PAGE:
Staff Publications

Staff Publications

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    'Staff publications' is the digital repository of Wageningen University & Research

    'Staff publications' contains references to publications authored by Wageningen University staff from 1976 onward.

    Publications authored by the staff of the Research Institutes are available from 1995 onwards.

    Full text documents are added when available. The database is updated daily and currently holds about 240,000 items, of which 72,000 in open access.

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Record number 546004
Title Compositional response of Amazon forests to climate change
Author(s) Esquivel-Muelbert, Adriane; Baker, Timothy R.; Dexter, Kyle G.; Lewis, Simon L.; Brienen, Roel J.W.; Feldpausch, Ted R.; Lloyd, Jon; Monteagudo-Mendoza, Abel; Arroyo, Luzmila; Álvarez-Dávila, Esteban; Higuchi, Niro; Marimon, Beatriz S.; Marimon-Junior, Ben Hur; Silveira, Marcos; Vilanova, Emilio; Gloor, Emanuel; Malhi, Yadvinder; Chave, Jerôme; Barlow, Jos; Bonal, Damien; Davila Cardozo, Nallaret; Erwin, Terry; Fauset, Sophie; Hérault, Bruno; Laurance, Susan; Poorter, Lourens; Qie, Lan; Stahl, Clement; Sullivan, Martin J.P.; Steege, Hans ter; Vos, Vincent Antoine; Zuidema, Pieter A.; Almeida, Everton; Almeida de Oliveira, Edmar; Andrade, Ana; Vieira, Simone Aparecida; Aragão, Luiz; Araujo-Murakami, Alejandro; Arets, Eric; Aymard C, Gerardo A.; Baraloto, Christopher; Camargo, Plínio Barbosa; Barroso, Jorcely G.; Bongers, Frans; Boot, Rene; Camargo, José Luís; Castro, Wendeson; Chama Moscoso, Victor; Comiskey, James; Peña-Claros, Marielos
Source Global Change Biology 25 (2019)1. - ISSN 1354-1013 - p. 39 - 56.
Department(s) PE&RC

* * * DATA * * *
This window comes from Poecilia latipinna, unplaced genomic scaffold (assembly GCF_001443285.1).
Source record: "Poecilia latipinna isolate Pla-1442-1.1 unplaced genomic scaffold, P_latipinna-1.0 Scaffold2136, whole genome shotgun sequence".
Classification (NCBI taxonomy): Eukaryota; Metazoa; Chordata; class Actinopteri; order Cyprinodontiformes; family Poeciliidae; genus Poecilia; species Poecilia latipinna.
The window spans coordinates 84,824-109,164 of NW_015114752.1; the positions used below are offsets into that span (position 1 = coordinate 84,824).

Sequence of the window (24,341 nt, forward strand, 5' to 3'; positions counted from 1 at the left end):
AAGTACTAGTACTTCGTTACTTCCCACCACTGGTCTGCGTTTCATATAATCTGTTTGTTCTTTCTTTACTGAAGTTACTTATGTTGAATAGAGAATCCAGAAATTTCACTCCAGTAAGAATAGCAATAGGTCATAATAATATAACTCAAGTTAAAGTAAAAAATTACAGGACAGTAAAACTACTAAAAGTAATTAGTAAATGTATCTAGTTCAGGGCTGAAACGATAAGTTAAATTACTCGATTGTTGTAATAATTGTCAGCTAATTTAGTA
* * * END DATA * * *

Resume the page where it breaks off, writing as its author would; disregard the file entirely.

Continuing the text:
Forest Ecology and Forest Management
Vegetation, Forest and Landscape Ecology
Publication type Refereed Article in a scientific journal
Publication year 2019
Keyword(s) bioclimatic niches - climate change - compositional shifts - functional traits - temporal trends - tropical forests

Most of the planet's diversity is concentrated in the tropics, which includes many regions undergoing rapid climate change. Yet, while climate-induced biodiversity changes are widely documented elsewhere, few studies have addressed this issue for lowland tropical ecosystems. Here we investigate whether the floristic and functional composition of intact lowland Amazonian forests have been changing by evaluating records from 106 long-term inventory plots spanning 30 years. We analyse three traits that have been hypothesized to respond to different environmental drivers (increase in moisture stress and atmospheric CO2 concentrations): maximum tree size, biogeographic water-deficit affiliation and wood density. Tree communities have become increasingly dominated by large-statured taxa, but to date there has been no detectable change in mean wood density or water deficit affiliation at the community level, despite most forest plots having experienced an intensification of the dry season. However, among newly recruited trees, dry-affiliated genera have become more abundant, while the mortality of wet-affiliated genera has increased in those plots where the dry season has intensified most. Thus, a slow shift to a more dry-affiliated Amazonia is underway, with changes in compositional dynamics (recruits and mortality) consistent with climate-change drivers, but yet to significantly impact whole-community composition. The Amazon observational record suggests that the increase in atmospheric CO2 is driving a shift within tree communities to large-statured species and that climate changes to date will impact forest composition, but long generation times of tropical trees mean that biodiversity change is lagging behind climate change.

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